Meanwhile, at a repair station, the show focuses on a repairman working on fixing the bus after Ned nearly crashes it dodging Bricriu (whom he mistakes for the light off a motorcycle, or possibly a reflection). This man, Tom Martinez, turns out to have previously been a fireman in Hope Springs, and was on the scene of Rick’s car crash. Yeah, this episode is called “Destiny,” but like most stories that try to use the concept of fate as thematic material, it doesn’t all hold together. To make matters worse, Tom is having visions of his death, which is set rather poetically in a burning building.
The stories start to intersect when Fi finds out about Molly’s directive to Jack to keep Fi away from Tom. Because Fi is just that sort of person, she goes directly towards the fire, er, Tom, and asks about his vision. But Bricriu/Molly stops her and promises to make Tom’s vision a reality if he ever goes near Fi again. Fi has by now figured out that Bricriu isn’t actually here to protect Molly, but to keep Fi away from Tom.
For fear of Fi finding out the truth about Rick’s car crash, Bricriu uses the Celtic rune of constraint to confine her to the hotel room until the show. Martinez finally catches up to Fi at the show while the Moffatts are onstage, and the two talk about Rick’s crash—it transpires that Martinez was the one who pulled Rick out of the car—but Bricriu/Molly stops them again, sending Martinez fleeing into a warehouse suspiciously like the one in his vision.
Fi goes after him and gets the truth at last: Rick was dead before the car crashed, his body cold and limp and lacking the usual injuries of impact. For her trouble, Bricriu sends the whole warehouse up in flames and talks some more about merry coincidence, namely that he caused the very thing he came to prevent. Also counted amongst these mix-ups and happenstances is the taking of Rick Phillips from the mortal realm before his time, which confirms what was implied by “Banshee.” (Remember, “it was not us who took him.”) And then he bounces, because in true Bricriu form, he prefers not to burn from within a mortal body. Fi convinces Tom to fight for his own life, and together they get Molly out of the burning building.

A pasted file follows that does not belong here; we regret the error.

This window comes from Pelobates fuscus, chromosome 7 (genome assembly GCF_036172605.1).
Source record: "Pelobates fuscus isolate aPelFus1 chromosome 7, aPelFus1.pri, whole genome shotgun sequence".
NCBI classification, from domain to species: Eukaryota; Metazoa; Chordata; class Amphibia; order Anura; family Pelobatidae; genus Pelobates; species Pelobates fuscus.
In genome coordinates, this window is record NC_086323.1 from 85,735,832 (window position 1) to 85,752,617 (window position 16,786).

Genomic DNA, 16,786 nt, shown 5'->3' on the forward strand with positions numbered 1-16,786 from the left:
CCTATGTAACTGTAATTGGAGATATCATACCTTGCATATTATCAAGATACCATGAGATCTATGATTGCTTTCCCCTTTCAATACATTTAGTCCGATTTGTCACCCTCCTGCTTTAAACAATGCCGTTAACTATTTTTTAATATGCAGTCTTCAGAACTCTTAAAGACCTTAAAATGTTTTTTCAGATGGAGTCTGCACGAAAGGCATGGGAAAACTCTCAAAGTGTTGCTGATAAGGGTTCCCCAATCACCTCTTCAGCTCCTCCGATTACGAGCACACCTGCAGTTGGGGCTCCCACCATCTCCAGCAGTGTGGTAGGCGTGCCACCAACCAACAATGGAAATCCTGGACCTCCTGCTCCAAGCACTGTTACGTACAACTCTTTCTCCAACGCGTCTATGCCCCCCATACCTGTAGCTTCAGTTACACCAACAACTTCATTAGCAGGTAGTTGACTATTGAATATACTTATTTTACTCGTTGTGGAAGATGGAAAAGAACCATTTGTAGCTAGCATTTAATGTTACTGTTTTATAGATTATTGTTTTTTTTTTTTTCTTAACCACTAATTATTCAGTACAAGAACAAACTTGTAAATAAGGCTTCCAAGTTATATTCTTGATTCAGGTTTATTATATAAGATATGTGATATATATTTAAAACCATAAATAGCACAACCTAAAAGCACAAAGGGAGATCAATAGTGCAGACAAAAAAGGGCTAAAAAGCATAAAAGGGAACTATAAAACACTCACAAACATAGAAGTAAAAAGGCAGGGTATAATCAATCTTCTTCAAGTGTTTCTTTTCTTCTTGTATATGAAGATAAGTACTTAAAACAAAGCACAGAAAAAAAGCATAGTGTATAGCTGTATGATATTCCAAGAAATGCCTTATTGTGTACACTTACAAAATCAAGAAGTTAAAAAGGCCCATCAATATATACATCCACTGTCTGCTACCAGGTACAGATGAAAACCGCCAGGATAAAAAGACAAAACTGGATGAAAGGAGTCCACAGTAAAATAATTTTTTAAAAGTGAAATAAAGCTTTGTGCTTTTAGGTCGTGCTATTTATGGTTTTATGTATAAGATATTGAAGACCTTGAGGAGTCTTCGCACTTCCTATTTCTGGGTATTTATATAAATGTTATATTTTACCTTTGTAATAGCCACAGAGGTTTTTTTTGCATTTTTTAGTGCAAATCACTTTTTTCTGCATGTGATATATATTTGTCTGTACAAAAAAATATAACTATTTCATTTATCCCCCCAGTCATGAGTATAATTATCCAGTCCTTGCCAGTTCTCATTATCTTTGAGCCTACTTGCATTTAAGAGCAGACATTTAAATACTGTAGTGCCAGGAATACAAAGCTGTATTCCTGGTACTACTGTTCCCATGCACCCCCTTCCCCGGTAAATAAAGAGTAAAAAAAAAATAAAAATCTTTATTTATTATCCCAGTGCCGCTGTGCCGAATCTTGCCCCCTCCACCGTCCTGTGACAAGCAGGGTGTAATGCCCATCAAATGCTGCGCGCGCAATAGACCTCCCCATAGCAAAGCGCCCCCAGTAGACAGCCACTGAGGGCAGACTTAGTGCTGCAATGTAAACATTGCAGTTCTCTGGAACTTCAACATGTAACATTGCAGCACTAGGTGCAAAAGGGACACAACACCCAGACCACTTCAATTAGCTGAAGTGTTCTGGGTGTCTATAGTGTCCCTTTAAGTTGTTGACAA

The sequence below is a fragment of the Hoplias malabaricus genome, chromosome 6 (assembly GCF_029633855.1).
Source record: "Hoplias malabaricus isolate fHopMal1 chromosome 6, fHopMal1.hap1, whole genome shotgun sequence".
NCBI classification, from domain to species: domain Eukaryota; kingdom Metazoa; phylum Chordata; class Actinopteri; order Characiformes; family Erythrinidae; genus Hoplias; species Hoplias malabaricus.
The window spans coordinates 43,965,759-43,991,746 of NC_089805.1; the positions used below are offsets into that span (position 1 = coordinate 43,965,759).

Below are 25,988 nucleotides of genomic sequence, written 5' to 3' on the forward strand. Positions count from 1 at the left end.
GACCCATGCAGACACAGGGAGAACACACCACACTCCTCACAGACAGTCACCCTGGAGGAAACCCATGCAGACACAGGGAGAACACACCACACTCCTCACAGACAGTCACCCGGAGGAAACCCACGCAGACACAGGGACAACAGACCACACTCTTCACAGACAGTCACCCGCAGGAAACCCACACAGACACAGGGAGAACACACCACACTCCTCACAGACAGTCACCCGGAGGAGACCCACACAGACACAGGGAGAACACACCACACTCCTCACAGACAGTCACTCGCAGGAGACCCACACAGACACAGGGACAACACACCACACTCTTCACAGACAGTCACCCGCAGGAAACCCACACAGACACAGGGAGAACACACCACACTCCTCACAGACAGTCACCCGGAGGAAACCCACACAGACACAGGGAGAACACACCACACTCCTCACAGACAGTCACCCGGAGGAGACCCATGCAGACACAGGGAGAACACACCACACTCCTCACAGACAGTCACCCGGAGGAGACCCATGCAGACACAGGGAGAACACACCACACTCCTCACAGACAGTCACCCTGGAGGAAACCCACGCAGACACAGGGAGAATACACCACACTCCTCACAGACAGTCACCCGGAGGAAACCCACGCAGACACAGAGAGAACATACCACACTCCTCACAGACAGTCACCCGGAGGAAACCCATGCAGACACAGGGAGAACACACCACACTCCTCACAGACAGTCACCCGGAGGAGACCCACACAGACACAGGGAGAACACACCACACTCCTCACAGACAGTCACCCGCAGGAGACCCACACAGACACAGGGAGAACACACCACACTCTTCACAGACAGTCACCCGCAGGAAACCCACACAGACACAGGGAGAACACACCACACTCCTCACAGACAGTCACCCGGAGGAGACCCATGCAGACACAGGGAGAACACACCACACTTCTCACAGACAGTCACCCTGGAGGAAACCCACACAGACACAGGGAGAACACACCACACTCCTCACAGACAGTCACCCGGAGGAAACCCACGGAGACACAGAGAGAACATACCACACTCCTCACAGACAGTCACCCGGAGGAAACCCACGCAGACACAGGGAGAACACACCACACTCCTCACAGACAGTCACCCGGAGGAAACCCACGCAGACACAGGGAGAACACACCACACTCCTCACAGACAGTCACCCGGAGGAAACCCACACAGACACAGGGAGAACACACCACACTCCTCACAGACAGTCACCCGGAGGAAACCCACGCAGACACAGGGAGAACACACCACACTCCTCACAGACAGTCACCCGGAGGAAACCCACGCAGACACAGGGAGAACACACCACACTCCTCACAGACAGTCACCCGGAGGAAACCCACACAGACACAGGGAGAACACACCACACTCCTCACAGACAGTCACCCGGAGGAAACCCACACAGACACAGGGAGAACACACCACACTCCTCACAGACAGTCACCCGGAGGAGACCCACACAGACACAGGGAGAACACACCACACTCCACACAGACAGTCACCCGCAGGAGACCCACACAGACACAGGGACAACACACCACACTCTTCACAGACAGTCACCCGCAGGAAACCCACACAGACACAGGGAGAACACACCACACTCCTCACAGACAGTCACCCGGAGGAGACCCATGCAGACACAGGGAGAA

Leaving aside the thematic nonsense and the question of whether or not Bricriu’s intrusion was successful for him, “Destiny,” while not as strong a mythology episode as “Strange Geometry,” places a subtle but important exclamation point on another implication that’s been growing since Fi escaped Bricriu the first time. The powers of darkness, who appear to hold lots of sway over the spirit world, are growing ever more fearful of Fiona’s investigations. By picking up the mystery of her father’s death, she has unwittingly stumbled onto the same dangerous road that led to her father’s death in the first place. The two are very much alike, as Molly confirms in “Fall,” and that similarity has driven a lot of the fear and uncertainty of the second season.
A confrontation seems imminent, as does a return trip for Bricriu. But to what end? And will Disney Channel still be the same channel supporting So Weird when it finally happens? As Molly tells Fi in “Fall” about Rick’s own investigations, “some of it was cool… and some of it wasn’t so great.” Sounds about right.
Cameron White is a freelance writer currently residing in Arkansas. He writes about television over on his blog, Wayward Television, and tweets about the fact that God’s gonna cut you down. His obsession with television was founded in 1996 by The Disney Channel and fostered by his discovery of Firefly in the summer of 2007. He don’t even have an opinion!